Grab a Coffee
“We’d love to grab a coffee.”
Standard operating procedure for emails from someone who wants to meet with you and see if the things you are working on are mutually beneficial in some way. Seemingly harmless, but for people who are very busy working on things all the time, it comes across as almost rude. It doesn’t respect time. Of course I don’t want to sit around and just theorize ways we can work together, I’d rather be, you know, actually working. I’d way rather you come with fully formed ideas. That is usually highly effective on me.
Of course Paul Grahm has a great article which mentions this, quoted here:
Business people in Silicon Valley (and the whole world, for that matter) have speculative meetings all the time. They’re effectively free if you’re on the manager’s schedule. They’re so common that there’s distinctive language for proposing them: saying that you want to ‘grab coffee,’ for example.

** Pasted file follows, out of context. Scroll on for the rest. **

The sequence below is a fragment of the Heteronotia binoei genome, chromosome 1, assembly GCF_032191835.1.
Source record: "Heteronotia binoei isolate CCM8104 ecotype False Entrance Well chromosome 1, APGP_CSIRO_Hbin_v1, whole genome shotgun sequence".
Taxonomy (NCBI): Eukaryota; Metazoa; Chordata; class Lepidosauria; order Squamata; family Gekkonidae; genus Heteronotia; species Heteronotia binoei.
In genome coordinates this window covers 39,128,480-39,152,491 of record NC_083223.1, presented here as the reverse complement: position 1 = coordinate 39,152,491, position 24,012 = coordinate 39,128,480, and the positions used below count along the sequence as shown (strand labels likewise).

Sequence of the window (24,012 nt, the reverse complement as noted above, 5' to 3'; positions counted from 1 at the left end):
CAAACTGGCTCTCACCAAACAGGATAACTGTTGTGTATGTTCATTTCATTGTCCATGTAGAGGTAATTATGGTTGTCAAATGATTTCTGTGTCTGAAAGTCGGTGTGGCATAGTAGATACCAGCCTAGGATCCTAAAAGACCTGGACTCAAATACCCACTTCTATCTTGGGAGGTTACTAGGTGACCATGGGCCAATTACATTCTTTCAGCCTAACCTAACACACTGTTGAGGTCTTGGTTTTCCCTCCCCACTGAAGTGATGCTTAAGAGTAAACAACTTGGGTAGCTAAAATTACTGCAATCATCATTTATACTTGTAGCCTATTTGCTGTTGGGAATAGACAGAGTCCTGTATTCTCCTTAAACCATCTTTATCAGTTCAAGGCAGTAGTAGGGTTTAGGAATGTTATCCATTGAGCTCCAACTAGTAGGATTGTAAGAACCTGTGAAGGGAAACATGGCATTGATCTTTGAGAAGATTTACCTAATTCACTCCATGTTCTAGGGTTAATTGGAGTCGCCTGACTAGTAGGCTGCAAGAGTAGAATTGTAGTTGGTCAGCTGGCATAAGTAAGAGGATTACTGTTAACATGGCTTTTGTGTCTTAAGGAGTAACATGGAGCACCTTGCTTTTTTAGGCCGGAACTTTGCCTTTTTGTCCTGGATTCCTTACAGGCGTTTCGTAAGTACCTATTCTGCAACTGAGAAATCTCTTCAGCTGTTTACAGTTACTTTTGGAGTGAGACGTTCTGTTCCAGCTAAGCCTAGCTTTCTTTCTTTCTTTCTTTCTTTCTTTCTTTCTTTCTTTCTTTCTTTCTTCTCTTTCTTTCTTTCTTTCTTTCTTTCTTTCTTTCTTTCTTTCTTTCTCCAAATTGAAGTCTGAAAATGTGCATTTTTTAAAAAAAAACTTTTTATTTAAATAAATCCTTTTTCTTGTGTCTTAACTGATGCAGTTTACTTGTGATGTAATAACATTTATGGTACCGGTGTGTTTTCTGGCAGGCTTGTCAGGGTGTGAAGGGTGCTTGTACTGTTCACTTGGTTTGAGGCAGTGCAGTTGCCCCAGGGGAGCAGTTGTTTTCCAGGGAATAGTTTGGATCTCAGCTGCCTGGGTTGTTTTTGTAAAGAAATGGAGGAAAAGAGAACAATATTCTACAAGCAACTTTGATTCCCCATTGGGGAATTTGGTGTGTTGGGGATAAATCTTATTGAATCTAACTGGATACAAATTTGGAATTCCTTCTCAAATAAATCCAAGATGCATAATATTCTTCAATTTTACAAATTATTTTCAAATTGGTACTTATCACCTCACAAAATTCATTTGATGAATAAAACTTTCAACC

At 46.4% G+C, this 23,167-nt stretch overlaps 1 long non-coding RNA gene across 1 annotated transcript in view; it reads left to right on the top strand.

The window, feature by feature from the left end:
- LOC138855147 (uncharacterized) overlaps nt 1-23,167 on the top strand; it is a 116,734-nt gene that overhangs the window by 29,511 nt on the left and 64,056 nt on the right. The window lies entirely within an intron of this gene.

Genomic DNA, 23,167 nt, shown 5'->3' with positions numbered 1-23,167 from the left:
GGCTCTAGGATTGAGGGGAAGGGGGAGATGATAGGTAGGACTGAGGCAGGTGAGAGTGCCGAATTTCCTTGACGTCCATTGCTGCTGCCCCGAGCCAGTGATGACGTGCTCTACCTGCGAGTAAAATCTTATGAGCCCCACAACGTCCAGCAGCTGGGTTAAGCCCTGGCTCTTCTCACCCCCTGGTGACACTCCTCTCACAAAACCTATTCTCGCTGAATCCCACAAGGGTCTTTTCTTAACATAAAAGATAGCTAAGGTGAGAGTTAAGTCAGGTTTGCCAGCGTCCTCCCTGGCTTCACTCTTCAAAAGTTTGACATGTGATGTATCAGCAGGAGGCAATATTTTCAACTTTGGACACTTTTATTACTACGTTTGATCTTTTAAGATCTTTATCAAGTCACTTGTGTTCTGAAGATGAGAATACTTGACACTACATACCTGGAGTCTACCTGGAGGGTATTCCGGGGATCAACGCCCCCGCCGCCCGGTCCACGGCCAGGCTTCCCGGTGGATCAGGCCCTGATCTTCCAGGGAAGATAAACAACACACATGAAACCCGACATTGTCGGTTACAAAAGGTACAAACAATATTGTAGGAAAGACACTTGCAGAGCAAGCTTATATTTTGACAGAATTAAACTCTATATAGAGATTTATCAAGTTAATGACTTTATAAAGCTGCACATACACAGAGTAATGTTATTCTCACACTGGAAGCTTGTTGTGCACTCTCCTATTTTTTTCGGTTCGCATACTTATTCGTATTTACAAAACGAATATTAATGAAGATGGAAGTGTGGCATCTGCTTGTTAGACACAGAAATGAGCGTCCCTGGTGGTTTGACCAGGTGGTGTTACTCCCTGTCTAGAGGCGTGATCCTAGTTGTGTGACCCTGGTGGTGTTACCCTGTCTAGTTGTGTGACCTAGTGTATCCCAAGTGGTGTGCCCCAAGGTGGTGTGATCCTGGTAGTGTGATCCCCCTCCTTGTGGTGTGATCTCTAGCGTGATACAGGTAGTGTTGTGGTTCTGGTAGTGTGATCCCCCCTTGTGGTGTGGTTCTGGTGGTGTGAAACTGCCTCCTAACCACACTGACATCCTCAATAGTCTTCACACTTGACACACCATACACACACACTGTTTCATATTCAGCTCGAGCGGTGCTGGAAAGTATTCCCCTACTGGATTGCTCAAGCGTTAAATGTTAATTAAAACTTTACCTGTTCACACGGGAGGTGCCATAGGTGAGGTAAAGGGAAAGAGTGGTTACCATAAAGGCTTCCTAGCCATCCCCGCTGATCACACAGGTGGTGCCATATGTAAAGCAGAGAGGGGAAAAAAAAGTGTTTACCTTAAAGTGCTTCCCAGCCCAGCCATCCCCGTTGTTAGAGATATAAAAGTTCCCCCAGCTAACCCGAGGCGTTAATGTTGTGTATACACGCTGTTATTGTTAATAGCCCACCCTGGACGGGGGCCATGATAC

Speculative meetings are terribly costly if you’re on the maker’s schedule, though. Which puts us in something of a bind. Everyone assumes that, like other investors, we run on the manager’s schedule. So they introduce us to someone they think we ought to meet, or send us an email proposing we grab coffee. At this point we have two options, neither of them good: we can meet with them, and lose half a day’s work; or we can try to avoid meeting them, and probably offend them.
So responding to these “grab a coffee” requests is a lose-lose scenario. That’s a bummer isn’t it? Maybe there could be some social convention that makes these two ideas sync up a little nicer. Perhaps a hard-promise that the meeting won’t be longer than 10 minutes.
Not that this happens to me very often, but my usual is to let them know conferences I’ll be at soon. I feel that’s pretty genuine because at conferences I’m usually super happy to talk about work-ish things and have already factored in that I won’t be directly working.
Via Craig Mod